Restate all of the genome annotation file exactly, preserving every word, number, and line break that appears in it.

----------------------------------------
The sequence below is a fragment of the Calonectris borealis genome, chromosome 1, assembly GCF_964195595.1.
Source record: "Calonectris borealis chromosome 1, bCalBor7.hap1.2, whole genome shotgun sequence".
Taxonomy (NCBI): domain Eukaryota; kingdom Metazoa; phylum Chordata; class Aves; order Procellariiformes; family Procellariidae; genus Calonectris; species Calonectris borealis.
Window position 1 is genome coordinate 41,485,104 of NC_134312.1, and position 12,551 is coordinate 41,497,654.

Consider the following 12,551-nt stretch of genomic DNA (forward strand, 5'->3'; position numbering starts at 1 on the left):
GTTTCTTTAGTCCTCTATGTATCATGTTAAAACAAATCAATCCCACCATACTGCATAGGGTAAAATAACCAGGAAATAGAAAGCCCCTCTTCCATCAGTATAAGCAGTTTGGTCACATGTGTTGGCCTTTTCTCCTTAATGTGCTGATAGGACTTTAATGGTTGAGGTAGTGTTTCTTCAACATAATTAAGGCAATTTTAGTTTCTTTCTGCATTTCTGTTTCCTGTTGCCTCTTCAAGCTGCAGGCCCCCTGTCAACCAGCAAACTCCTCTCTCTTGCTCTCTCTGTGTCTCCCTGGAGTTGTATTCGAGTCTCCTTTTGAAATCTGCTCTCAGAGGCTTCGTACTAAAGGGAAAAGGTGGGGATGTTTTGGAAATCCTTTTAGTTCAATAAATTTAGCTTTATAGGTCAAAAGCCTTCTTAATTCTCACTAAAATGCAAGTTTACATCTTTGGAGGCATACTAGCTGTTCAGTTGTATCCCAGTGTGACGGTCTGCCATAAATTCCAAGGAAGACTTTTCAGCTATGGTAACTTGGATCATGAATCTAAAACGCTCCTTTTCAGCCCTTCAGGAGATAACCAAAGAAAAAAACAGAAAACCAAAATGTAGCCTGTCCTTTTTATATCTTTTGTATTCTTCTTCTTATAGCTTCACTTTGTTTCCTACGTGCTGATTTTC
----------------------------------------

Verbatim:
The sequence below is a fragment of the Calonectris borealis genome, chromosome 1, assembly GCF_964195595.1.
Source record: "Calonectris borealis chromosome 1, bCalBor7.hap1.2, whole genome shotgun sequence".
Taxonomy (NCBI): domain Eukaryota; kingdom Metazoa; phylum Chordata; class Aves; order Procellariiformes; family Procellariidae; genus Calonectris; species Calonectris borealis.
Window position 1 is genome coordinate 41,485,104 of NC_134312.1, and position 12,551 is coordinate 41,497,654.

Consider the following 12,551-nt stretch of genomic DNA (forward strand, 5'->3'; position numbering starts at 1 on the left):
GTTTCTTTAGTCCTCTATGTATCATGTTAAAACAAATCAATCCCACCATACTGCATAGGGTAAAATAACCAGGAAATAGAAAGCCCCTCTTCCATCAGTATAAGCAGTTTGGTCACATGTGTTGGCCTTTTCTCCTTAATGTGCTGATAGGACTTTAATGGTTGAGGTAGTGTTTCTTCAACATAATTAAGGCAATTTTAGTTTCTTTCTGCATTTCTGTTTCCTGTTGCCTCTTCAAGCTGCAGGCCCCCTGTCAACCAGCAAACTCCTCTCTCTTGCTCTCTCTGTGTCTCCCTGGAGTTGTATTCGAGTCTCCTTTTGAAATCTGCTCTCAGAGGCTTCGTACTAAAGGGAAAAGGTGGGGATGTTTTGGAAATCCTTTTAGTTCAATAAATTTAGCTTTATAGGTCAAAAGCCTTCTTAATTCTCACTAAAATGCAAGTTTACATCTTTGGAGGCATACTAGCTGTTCAGTTGTATCCCAGTGTGACGGTCTGCCATAAATTCCAAGGAAGACTTTTCAGCTATGGTAACTTGGATCATGAATCTAAAACGCTCCTTTTCAGCCCTTCAGGAGATAACCAAAGAAAAAAACAGAAAACCAAAATGTAGCCTGTCCTTTTTATATCTTTTGTATTCTTCTTCTTATAGCTTCACTTTGTTTCCTACGTGCTGATTTTC